Collective Bargaining – Definition | Explanation | Types

  • Definition – Collective bargaining refers to the negotiations between a group of workers and firms. Workers, usually through a trade union, form a unified approach to negotiate wages and work conditions with their firm (or group of firms).
  • Collective bargaining can involve many different aspects of work – including pay, health and safety, working hours, pensions, training, disciplinary procedures and work disputes.
  • Collective bargaining can be between a union and an individual firm, but it can also be across an industry with firms forming their own collective to negotiate wages with trade unions.


Advantages of collective bargaining

  • Workers may not be comfortable in demanding higher wages or better working conditions with their employer. Collective bargaining enables the difficult task to be outsourced to someone who can concentrate on the job and not let it interfere with their job.
  • Individual bargaining would be inefficient in terms of time and effort for both the firm and the worker. Collective bargaining enables wage settlements to be reached for the whole industry and firm.
  • Counteract a monopsonist employer. A monopsonist employer has market power in employing workers. Therefore, the employer can pay wages below the equilibrium and employ fewer workers to maximise profits. Some form of collective bargaining can give workers sufficient negotiating power that they can push wages closer to the equilibrium – raising wages without adverse effects on employment.
  • Counteraction to falling real wages. Since 2008 crisis, many countries saw employment growth but real wages remained quite low. The OECD has argued that collective bargaining can be an important tool to get real wage growth (at the moment only 33% of jobs in the OECD are covered by collective bargaining agreements.

“Collective bargaining. Read that chapter in the report! When the social partners themselves negotiate collective wages within a system where there are efficient negotiating mechanisms, you might get better wage growth.” (OECD)

Disadvantages of collective bargaining

  • From the perspective of the firm, collective bargaining could cause workers to have too much influence with the threat of strikes causing wages to be pushed too high. If the firm is not a monopsonist, these wage increases may be at the expense of lower employment so some workers (insiders) benefit from wage increases but those outside the trade union experience lower wages.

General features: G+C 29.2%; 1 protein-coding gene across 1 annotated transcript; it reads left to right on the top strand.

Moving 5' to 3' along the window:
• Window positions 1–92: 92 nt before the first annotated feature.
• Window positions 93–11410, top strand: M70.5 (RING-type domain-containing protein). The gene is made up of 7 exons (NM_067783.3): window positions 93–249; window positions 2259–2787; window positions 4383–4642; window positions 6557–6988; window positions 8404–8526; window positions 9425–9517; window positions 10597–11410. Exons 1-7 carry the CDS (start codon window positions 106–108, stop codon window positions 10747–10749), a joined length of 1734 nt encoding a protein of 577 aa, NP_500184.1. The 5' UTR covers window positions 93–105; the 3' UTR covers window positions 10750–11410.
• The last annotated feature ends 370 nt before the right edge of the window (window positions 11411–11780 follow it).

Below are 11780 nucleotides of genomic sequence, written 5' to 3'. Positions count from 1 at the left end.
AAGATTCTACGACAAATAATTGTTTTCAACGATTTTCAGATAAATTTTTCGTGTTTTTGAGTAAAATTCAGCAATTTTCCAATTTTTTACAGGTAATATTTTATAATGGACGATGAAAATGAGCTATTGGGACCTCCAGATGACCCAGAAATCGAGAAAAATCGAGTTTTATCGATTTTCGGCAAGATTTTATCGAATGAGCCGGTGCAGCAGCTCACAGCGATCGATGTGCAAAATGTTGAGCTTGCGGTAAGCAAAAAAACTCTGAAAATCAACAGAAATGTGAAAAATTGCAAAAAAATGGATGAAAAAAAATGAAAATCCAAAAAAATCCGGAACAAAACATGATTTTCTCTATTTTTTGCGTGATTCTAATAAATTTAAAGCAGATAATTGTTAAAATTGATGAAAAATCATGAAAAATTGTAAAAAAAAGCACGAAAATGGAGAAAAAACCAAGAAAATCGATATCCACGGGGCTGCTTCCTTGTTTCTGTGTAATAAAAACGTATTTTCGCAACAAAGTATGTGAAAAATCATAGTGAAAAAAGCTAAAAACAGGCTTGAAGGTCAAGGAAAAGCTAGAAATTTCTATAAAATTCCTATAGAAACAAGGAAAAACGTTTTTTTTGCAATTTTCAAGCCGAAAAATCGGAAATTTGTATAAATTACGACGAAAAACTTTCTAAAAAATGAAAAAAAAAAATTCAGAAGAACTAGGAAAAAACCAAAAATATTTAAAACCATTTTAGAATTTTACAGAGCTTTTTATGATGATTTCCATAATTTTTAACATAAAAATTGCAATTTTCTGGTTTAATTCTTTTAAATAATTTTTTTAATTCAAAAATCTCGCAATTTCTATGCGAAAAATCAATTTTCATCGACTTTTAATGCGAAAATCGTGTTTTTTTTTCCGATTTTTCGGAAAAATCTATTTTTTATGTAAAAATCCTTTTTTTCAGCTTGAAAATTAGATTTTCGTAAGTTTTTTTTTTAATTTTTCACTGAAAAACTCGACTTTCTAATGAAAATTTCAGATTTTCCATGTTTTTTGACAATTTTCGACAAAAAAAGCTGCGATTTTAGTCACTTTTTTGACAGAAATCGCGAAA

• One example from the UK suggests trade unions can benefit from a wage premium of around 20%. Other studies suggest the wage premium can be more modest around 5-10%
  • In the 1970s, and 80s, industrial action by trades unions caused many hours of work and output lost to the economy.
  • Collective bargaining can become confrontational leading to a decline in relations between workers and firms, leading to a loss of productivity. It was also a factor in the wage-push inflation of the 1970s

Different types of collective bargaining

Collective bargaining can take different forms depending on the aims and approaches of different parties.

  • Distributive bargaining. In this form of bargaining, it is seen as a zero-sum game with limited resources to be distributed according to the strength of different parties. For example, if a firm’s profit increases by £10 million, the union may feel that workers wages should increase by £8 million.
  • Productivity bargaining. In this situation, workers and firms may find a way to increase wages and profits. For example, introducing higher wages in return for new working conditions which increase productivity and hence profits. In this form of bargaining, there is more of a common goal and less of an adversarial approach.
  • Concessionary bargaining. In this situation, workers may give up pay, in return for job security. For example, if the firm sees a slump in demand, workers may accept a temporary wage cut as a way to reduce a firm’s costs and keep their job.
  • Composite bargaining. Where a mixture of issues related to workers is raised in negotiations.. Not just pay but also working conditions and wider political issues such as the impact on the environment, discrimination and

Stages of collective bargaining

  • Preparation – Union representatives listen to members to see what is important to them. This enables the union and firm to come up with goals from the negotiation.
  • Opening proposals. Unions and firms put forward their stated aims, highlighting how important different goals are, whether there are any red-lines and what can be negotiated.
  • Trading. Where firms and unions enter real negotiations – agreeing to one target in return for letting go of another,
  • Agreement. If both sides can agree on a package, the new pay and working conditions will be signed and come into effect. If there is no agreement, the union may resort to industrial action or go to arbitration.

Evaluation of collective bargaining

  • It depends on the type of collective bargaining is it distributive and confrontational or do the sides see the need of working together?
  • What percentage of the workforce is involved in the collective bargaining process?
  • How replaceable are workers. For example, if workers try to increase wages, can firms replace with non-union staff or mechanisation?


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